More Farmers retail staff walk off the job
Today, hundreds of Farmers retail staff will leave the shop floor over low wages and a performance pay system that keeps wages down.
The stores taking part in strike action are Auckland, East, West and North Shore stores, Wellington stores, Riccarton, Hamilton stores and Palmerston North stores.
Staff from several stores will be gathering at different locations to take part in pickets around midday that may provide photo opportunities. Please contact me to find out if there is a picket at a location near you.
Many stores are also continuing the leafletting/sticker wearing/ t shirt wearing actions including Whakatane, Christchurch stores, and Nelson and Blenheim stores.
The actions began last week with workers defying the company uniform policy by wearing stickers that read ‘F’ for Farmers, some workers have gone as far as to walk off the job. Actions continue this week with work-to-rule action (a form of partial strike action) and wearing of an ‘F’ for Farmers t-shirts while working. In addition, picket lines are planned at stores up and down the country. The two key reasons for the actions are the company’s unfair performance pay system and low wages.
FIRST Union Organiser, Kirstin Miller, says staff have struggled under the performance pay system for years.
“We have brought this up with Farmers so many times before and they refuse to acknowledge or even listen to workers’ concerns. It’s the only major retail company in New Zealand that links performance to pay like this and staff feel it’s just a sneaky way to keep their wages down. We have award-winning members who are kept on a C-grade. This is so detrimental to their self-worth when they are putting their best foot forward every day and going into work with a smile on their face because they love their job and the people they work with. If Farmers is going to grade them down, workers will do the same back. Workers are giving Farmers an ‘F’.”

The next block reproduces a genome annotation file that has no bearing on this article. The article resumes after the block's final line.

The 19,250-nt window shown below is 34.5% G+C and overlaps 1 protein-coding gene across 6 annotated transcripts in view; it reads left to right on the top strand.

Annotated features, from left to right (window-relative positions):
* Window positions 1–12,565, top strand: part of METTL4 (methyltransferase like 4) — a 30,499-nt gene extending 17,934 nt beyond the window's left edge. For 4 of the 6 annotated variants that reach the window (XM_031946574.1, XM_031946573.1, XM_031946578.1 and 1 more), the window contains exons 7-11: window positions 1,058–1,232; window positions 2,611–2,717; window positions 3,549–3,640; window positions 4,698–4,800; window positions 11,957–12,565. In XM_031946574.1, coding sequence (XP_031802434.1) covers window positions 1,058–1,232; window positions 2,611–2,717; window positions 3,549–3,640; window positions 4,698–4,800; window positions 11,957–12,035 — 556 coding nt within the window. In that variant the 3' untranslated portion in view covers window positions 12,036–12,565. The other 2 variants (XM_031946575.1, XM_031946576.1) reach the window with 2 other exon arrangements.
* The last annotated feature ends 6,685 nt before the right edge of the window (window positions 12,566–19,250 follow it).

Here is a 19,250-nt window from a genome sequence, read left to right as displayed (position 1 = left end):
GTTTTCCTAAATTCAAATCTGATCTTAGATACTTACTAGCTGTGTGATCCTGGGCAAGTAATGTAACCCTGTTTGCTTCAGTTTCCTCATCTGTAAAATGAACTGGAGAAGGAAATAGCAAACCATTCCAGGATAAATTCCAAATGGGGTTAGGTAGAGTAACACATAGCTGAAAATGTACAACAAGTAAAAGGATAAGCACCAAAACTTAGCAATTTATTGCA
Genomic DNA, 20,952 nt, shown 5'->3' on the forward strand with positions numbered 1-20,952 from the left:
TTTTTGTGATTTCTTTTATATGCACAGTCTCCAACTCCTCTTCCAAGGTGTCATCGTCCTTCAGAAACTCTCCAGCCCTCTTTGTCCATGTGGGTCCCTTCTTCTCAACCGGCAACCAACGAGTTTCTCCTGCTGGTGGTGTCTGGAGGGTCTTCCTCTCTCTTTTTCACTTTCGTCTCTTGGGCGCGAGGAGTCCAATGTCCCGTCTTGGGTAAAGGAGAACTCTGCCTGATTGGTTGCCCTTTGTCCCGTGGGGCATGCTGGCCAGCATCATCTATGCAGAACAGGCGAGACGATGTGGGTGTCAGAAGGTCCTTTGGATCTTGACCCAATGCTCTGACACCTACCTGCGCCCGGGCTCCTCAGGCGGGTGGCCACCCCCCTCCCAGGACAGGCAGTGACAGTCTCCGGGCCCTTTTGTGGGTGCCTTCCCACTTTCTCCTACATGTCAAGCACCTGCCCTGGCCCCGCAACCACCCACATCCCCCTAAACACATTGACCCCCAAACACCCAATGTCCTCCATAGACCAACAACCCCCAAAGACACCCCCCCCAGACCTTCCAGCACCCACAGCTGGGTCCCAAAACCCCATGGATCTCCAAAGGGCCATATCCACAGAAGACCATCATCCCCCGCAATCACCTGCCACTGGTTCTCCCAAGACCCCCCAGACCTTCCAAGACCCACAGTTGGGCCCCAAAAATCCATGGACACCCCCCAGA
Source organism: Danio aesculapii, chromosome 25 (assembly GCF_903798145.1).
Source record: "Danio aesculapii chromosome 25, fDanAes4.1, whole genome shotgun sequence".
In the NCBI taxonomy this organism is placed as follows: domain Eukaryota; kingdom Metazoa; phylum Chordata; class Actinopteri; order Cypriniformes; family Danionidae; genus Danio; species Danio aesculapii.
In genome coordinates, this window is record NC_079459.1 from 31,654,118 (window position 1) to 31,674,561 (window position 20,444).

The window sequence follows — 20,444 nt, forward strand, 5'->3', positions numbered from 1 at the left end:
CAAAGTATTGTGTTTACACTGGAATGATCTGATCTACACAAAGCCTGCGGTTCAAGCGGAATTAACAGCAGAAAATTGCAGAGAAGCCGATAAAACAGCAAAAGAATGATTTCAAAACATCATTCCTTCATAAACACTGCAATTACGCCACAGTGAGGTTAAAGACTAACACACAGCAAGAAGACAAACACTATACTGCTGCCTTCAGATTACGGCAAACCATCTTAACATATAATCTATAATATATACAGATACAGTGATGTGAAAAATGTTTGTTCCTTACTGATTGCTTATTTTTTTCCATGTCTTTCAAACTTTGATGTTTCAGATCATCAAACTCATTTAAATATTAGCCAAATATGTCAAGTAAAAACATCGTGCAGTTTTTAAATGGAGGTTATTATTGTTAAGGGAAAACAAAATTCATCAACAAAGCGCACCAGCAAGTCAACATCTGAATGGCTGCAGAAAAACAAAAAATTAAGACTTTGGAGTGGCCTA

Ms Miller says in reality the Farmers brand doesn’t ring true to its reputation.
“The perception that it’s a family brand that looks after its workers, that it’s an upmarket brand just isn’t true. The wages at Farmers are not liveable and fall well behind other retail brands, including some supermarkets. It’s also a New Zealand company so it’s really disappointing to see it fall behind the Australian brands here.”
Liz, who’s been with Farmers for 12 years says, “People are struggling on $18 per hour, with kids, even if they’ve been with the company nearly a decade. They need to value their workers; we’re just a number and that’s not good. This is about treating people fairly; we are underpaid and short staffed, so it’s about standing up for ourselves. The Living Wage would give my colleagues the work/life balance they need because they can’t afford to do anything else but work. They don’t listen to our concerns or value our input, that’s why I’m giving Farmers an ‘F’.”
Anne, who’s been working at Farmers for the past 23 years says, “I didn’t receive a pay rise until I joined the union. So many of my colleagues are not on a living wage. Money’s tight out there you know. They used to spend a lot of time training us and lifting our rates based on training modules completed, it was really encouraging but they don’t do that anymore which is really sad. We’re now cut to the bone, they [Farmers] think they are doing okay with pay rates but anything under the Living Wage is not okay. I do like my job, one of the reasons why I stay is because of the people, and I like helping people.”